Alright Annonymous I shouldn't rise to your troll bait. Here's a unit that would cost over $400k if available right now for $1400 (650 sq ft) in Coal Harbour with pool. "$1400 1br – 1 Bedroom w/View at Coal Harbour for Rent (#1204-1328 W. Pender St., Van, BC) (map)Well designed 1 bed suite, 7 appliances, granite countertop. 12/Fl, view of Coal Harbour, Park, marina and mountain. Building has Resident Manager, concierge service, indoor swimming pool & full rec facility. Come with 1 parking and 1 locker. " So what is it you are trying to say? Are you suggesting it's only a loss of $250 if you buy it outright? What about the opportunity costs of putting up hundreds of thousands? If vacancies are so tight in coal harbour why do I have my pick of hundreds right now? You… Read more »

Dan in Calgary

My favourite – Greenwood, population 656, Canada’s smallest incorporated city.

33 listings – one for every 20 people. Look what you can get for just 390K LOL!

Thanks for bringing this listing up. I've driven by many, many times and wondered what the history of this building was … it's described in the MLS listing. Bet that's about all you know about Greenwood, a city rich in history. Regarding "LOL", you big city folks are all the same … full of yourselves.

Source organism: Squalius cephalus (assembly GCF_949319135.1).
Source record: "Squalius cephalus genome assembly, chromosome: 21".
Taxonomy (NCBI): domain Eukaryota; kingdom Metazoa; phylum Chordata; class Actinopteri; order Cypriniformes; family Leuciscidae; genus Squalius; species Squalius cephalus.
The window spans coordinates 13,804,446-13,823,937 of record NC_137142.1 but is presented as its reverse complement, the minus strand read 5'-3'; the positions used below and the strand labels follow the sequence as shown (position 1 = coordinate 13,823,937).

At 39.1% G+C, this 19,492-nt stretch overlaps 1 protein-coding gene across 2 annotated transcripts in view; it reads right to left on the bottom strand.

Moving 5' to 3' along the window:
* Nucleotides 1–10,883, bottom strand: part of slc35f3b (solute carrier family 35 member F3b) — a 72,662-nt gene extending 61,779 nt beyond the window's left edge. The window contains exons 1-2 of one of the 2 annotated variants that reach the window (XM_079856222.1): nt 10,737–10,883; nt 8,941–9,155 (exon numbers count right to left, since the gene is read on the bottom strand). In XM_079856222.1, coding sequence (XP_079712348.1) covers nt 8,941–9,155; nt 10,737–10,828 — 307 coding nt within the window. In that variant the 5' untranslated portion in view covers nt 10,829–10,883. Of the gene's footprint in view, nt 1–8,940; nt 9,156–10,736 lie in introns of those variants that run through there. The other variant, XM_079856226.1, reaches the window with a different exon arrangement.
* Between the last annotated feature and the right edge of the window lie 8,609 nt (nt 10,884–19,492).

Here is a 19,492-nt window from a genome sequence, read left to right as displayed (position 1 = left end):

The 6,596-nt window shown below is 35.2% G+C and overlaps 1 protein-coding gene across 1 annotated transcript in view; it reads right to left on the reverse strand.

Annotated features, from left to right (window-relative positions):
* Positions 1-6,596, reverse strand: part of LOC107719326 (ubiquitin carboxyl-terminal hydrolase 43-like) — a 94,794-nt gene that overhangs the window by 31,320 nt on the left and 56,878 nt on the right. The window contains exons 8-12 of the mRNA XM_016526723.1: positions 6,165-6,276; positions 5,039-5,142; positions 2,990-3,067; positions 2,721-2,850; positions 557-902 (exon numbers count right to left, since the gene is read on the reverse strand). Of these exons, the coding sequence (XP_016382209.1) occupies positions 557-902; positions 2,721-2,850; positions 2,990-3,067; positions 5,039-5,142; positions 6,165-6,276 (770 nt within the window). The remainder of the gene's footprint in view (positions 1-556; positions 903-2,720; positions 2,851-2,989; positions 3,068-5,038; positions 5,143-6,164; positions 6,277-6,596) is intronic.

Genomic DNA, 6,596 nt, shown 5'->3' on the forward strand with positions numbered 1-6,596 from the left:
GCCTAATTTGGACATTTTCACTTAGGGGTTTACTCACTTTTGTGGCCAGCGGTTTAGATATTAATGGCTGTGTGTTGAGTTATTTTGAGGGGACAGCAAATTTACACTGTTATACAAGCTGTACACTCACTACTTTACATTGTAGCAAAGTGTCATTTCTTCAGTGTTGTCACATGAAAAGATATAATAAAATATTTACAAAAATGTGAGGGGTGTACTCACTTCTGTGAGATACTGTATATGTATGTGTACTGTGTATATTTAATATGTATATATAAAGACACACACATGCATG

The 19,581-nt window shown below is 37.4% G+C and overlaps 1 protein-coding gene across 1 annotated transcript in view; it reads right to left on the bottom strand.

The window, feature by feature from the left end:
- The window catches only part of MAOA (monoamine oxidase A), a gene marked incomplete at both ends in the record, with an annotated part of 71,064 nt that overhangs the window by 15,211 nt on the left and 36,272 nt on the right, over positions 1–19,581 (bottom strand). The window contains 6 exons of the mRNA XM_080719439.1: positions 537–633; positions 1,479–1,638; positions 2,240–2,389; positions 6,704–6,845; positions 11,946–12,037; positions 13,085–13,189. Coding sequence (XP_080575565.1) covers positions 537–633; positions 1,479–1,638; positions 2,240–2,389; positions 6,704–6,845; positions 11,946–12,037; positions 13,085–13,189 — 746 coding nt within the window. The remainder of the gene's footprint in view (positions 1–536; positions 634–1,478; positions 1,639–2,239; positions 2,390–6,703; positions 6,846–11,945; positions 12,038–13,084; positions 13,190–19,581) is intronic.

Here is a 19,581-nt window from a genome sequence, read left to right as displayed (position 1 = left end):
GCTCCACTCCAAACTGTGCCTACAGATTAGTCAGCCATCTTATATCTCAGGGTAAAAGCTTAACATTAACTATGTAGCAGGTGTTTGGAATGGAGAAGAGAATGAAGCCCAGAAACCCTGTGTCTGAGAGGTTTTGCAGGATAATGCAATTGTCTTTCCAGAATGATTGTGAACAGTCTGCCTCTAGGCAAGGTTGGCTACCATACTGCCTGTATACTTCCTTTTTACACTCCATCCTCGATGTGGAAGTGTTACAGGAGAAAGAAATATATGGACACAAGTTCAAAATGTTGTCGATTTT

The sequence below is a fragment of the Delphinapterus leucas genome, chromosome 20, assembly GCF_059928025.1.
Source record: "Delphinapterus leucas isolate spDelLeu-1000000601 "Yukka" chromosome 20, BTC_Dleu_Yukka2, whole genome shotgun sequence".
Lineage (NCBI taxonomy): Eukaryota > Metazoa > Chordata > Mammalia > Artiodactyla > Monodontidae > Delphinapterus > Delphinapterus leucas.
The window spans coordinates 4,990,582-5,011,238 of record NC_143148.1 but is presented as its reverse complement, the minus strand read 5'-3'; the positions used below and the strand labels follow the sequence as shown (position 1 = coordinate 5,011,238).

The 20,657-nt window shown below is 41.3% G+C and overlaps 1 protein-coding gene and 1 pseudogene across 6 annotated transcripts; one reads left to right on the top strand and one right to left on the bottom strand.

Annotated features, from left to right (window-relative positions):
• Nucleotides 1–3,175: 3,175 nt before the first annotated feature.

"- While you can rent downtown for $1300-$1500 a decent sized 2 bdrm in a new building with a pool is a different story."

That is a 1 bedroom price in coal harbour, those numbers make sense it's a $2,000 loss to the landlord every month


"bdk Says: October 5th, 2008 at 12:17 pm Downtown rents cover 1/3-1/2 of the mortgage payments with 5% down ( I know 25% percent is required but people lie). $600 per $100k on a $489k (oops $450 now) plus strata fees ($230),maintenance and insurance is over $3,000 per month. The rent for this unit (and there are hundreds so this is a fair sample) is $1300-1500." – No one is paying 6% on a mortgage not even close. – A 20% downpayment is required to avoid CMHC costs. – While you can rent downtown for $1300-$1500 a decent sized 2 bdrm in a new building with a pool is a different story. – Vacancy is low enough that you can assume full rental all year right now. So in the examples posted the owner is losing $250 dollars a month.… Read more »